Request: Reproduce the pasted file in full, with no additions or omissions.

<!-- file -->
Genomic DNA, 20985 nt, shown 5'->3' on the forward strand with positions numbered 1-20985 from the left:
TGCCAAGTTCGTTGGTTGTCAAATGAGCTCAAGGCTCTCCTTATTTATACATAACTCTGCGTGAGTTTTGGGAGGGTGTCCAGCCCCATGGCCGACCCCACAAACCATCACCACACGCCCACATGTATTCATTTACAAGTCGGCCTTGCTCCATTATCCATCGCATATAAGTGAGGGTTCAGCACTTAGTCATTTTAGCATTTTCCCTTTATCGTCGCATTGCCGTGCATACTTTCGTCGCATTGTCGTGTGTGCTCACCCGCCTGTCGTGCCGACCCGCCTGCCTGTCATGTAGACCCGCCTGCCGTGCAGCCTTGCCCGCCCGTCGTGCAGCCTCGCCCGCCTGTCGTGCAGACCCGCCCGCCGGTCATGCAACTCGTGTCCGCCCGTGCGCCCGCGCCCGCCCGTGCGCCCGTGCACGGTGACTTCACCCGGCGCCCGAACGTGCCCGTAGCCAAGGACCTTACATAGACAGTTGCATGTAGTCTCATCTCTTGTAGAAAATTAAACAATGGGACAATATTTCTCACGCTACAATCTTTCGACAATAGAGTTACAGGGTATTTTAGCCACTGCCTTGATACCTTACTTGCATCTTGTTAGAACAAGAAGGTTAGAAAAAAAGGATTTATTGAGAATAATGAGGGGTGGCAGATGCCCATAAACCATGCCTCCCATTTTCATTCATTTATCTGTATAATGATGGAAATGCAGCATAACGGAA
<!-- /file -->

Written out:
Genomic DNA, 20985 nt, shown 5'->3' on the forward strand with positions numbered 1-20985 from the left:
TGCCAAGTTCGTTGGTTGTCAAATGAGCTCAAGGCTCTCCTTATTTATACATAACTCTGCGTGAGTTTTGGGAGGGTGTCCAGCCCCATGGCCGACCCCACAAACCATCACCACACGCCCACATGTATTCATTTACAAGTCGGCCTTGCTCCATTATCCATCGCATATAAGTGAGGGTTCAGCACTTAGTCATTTTAGCATTTTCCCTTTATCGTCGCATTGCCGTGCATACTTTCGTCGCATTGTCGTGTGTGCTCACCCGCCTGTCGTGCCGACCCGCCTGCCTGTCATGTAGACCCGCCTGCCGTGCAGCCTTGCCCGCCCGTCGTGCAGCCTCGCCCGCCTGTCGTGCAGACCCGCCCGCCGGTCATGCAACTCGTGTCCGCCCGTGCGCCCGCGCCCGCCCGTGCGCCCGTGCACGGTGACTTCACCCGGCGCCCGAACGTGCCCGTAGCCAAGGACCTTACATAGACAGTTGCATGTAGTCTCATCTCTTGTAGAAAATTAAACAATGGGACAATATTTCTCACGCTACAATCTTTCGACAATAGAGTTACAGGGTATTTTAGCCACTGCCTTGATACCTTACTTGCATCTTGTTAGAACAAGAAGGTTAGAAAAAAAGGATTTATTGAGAATAATGAGGGGTGGCAGATGCCCATAAACCATGCCTCCCATTTTCATTCATTTATCTGTATAATGATGGAAATGCAGCATAACGGAA